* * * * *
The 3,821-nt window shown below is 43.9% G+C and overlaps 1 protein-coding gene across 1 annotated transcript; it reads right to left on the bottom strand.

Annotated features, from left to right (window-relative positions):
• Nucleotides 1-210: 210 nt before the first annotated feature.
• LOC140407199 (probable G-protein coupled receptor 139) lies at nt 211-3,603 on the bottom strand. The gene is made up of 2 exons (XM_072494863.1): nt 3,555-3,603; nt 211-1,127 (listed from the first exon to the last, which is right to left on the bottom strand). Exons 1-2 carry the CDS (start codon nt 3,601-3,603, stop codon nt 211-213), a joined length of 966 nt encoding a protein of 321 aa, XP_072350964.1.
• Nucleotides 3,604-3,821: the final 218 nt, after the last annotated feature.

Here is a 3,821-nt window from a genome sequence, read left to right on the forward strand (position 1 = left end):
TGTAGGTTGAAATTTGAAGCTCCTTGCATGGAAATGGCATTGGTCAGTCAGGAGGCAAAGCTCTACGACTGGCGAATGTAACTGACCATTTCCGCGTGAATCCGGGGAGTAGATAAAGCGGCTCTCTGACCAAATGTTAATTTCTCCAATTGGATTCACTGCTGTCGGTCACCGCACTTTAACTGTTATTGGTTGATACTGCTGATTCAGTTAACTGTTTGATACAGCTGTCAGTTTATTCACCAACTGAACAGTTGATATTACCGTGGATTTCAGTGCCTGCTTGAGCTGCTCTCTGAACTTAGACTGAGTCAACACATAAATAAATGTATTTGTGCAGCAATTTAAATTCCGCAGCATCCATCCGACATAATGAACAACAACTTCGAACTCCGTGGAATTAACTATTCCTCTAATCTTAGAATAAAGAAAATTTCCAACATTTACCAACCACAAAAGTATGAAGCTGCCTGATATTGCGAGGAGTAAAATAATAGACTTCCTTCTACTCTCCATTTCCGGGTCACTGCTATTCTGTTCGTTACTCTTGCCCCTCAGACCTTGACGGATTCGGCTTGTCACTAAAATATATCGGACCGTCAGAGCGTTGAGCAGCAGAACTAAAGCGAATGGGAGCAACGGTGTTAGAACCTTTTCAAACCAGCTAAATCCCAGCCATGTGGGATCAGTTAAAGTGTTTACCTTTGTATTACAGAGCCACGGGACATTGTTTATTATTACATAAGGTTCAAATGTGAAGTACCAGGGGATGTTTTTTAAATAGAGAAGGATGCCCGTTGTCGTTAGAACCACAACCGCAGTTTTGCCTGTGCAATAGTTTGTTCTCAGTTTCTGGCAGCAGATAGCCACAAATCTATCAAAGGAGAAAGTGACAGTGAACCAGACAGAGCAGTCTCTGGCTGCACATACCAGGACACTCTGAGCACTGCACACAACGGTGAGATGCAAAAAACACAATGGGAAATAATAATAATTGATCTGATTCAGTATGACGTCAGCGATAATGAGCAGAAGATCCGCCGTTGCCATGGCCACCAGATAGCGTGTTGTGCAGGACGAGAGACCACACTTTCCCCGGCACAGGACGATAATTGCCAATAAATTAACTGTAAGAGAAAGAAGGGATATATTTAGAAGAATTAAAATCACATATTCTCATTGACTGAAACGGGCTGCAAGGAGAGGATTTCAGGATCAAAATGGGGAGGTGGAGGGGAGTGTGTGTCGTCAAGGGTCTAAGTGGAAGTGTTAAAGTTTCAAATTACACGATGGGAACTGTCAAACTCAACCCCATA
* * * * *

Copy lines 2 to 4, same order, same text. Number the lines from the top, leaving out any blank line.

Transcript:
Annotated features, from left to right (window-relative positions):
• Nucleotides 1-210: 210 nt before the first annotated feature.
• LOC140407199 (probable G-protein coupled receptor 139) lies at nt 211-3,603 on the bottom strand. The gene is made up of 2 exons (XM_072494863.1): nt 3,555-3,603; nt 211-1,127 (listed from the first exon to the last, which is right to left on the bottom strand). Exons 1-2 carry the CDS (start codon nt 3,601-3,603, stop codon nt 211-213), a joined length of 966 nt encoding a protein of 321 aa, XP_072350964.1.